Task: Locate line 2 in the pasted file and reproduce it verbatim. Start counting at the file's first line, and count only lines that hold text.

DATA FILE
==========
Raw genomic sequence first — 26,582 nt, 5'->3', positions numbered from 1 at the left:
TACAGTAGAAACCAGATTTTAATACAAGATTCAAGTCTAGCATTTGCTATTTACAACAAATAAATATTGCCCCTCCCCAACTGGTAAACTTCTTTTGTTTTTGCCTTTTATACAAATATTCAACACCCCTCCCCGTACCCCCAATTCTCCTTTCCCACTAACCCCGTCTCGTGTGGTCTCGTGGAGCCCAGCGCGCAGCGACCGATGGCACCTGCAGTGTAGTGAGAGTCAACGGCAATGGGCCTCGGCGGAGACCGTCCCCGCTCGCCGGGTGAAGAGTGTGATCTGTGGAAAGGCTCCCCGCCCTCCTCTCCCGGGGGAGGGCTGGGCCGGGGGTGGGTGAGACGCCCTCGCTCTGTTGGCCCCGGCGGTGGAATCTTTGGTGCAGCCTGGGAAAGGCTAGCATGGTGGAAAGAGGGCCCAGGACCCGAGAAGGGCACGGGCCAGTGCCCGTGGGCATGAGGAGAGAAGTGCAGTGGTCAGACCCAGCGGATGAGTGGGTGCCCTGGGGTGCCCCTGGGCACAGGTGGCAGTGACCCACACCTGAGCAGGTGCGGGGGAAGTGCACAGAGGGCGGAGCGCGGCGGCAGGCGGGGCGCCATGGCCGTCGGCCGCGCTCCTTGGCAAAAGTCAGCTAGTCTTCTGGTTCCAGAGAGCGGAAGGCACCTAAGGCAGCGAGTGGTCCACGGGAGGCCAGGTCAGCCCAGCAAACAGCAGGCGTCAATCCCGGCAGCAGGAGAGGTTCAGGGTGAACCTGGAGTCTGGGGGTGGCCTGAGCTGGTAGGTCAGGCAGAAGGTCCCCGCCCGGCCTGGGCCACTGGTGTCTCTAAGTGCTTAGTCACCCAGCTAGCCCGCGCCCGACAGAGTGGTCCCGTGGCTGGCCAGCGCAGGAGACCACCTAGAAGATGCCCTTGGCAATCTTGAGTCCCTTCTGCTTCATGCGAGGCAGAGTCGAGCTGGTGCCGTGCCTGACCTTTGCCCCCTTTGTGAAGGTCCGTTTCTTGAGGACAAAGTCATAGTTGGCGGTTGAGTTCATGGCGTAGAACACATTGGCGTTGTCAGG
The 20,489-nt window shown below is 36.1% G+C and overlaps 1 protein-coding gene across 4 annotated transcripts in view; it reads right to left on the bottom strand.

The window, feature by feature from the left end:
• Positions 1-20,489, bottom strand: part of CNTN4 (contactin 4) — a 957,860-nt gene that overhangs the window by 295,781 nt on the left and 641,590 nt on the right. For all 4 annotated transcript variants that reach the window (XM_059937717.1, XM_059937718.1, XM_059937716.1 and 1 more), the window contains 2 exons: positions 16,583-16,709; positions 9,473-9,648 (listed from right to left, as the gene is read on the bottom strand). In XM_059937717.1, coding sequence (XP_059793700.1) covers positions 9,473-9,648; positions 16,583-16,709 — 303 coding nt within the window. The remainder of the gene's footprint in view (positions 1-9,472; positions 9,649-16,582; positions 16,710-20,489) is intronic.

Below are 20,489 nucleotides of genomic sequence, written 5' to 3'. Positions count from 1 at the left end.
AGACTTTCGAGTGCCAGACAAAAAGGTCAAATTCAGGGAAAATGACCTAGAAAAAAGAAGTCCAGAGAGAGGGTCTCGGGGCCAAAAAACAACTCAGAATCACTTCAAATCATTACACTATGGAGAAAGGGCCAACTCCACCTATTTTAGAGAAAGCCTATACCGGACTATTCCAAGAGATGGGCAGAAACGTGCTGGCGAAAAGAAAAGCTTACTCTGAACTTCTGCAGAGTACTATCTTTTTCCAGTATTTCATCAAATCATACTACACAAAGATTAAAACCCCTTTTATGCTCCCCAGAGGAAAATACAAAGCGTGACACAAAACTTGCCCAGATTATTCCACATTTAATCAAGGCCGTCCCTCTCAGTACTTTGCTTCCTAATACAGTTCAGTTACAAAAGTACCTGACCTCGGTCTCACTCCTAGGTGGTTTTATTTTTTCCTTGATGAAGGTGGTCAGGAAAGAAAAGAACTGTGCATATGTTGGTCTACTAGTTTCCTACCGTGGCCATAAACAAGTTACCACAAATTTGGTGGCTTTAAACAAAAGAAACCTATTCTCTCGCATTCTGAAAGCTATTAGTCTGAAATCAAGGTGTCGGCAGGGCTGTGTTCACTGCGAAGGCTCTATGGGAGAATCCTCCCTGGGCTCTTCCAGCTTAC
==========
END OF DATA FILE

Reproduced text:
TACAGTAGAAACCAGATTTTAATACAAGATTCAAGTCTAGCATTTGCTATTTACAACAAATAAATATTGCCCCTCCCCAACTGGTAAACTTCTTTTGTTTTTGCCTTTTATACAAATATTCAACACCCCTCCCCGTACCCCCAATTCTCCTTTCCCACTAACCCCGTCTCGTGTGGTCTCGTGGAGCCCAGCGCGCAGCGACCGATGGCACCTGCAGTGTAGTGAGAGTCAACGGCAATGGGCCTCGGCGGAGACCGTCCCCGCTCGCCGGGTGAAGAGTGTGATCTGTGGAAAGGCTCCCCGCCCTCCTCTCCCGGGGGAGGGCTGGGCCGGGGGTGGGTGAGACGCCCTCGCTCTGTTGGCCCCGGCGGTGGAATCTTTGGTGCAGCCTGGGAAAGGCTAGCATGGTGGAAAGAGGGCCCAGGACCCGAGAAGGGCACGGGCCAGTGCCCGTGGGCATGAGGAGAGAAGTGCAGTGGTCAGACCCAGCGGATGAGTGGGTGCCCTGGGGTGCCCCTGGGCACAGGTGGCAGTGACCCACACCTGAGCAGGTGCGGGGGAAGTGCACAGAGGGCGGAGCGCGGCGGCAGGCGGGGCGCCATGGCCGTCGGCCGCGCTCCTTGGCAAAAGTCAGCTAGTCTTCTGGTTCCAGAGAGCGGAAGGCACCTAAGGCAGCGAGTGGTCCACGGGAGGCCAGGTCAGCCCAGCAAACAGCAGGCGTCAATCCCGGCAGCAGGAGAGGTTCAGGGTGAACCTGGAGTCTGGGGGTGGCCTGAGCTGGTAGGTCAGGCAGAAGGTCCCCGCCCGGCCTGGGCCACTGGTGTCTCTAAGTGCTTAGTCACCCAGCTAGCCCGCGCCCGACAGAGTGGTCCCGTGGCTGGCCAGCGCAGGAGACCACCTAGAAGATGCCCTTGGCAATCTTGAGTCCCTTCTGCTTCATGCGAGGCAGAGTCGAGCTGGTGCCGTGCCTGACCTTTGCCCCCTTTGTGAAGGTCCGTTTCTTGAGGACAAAGTCATAGTTGGCGGTTGAGTTCATGGCGTAGAACACATTGGCGTTGTCAGG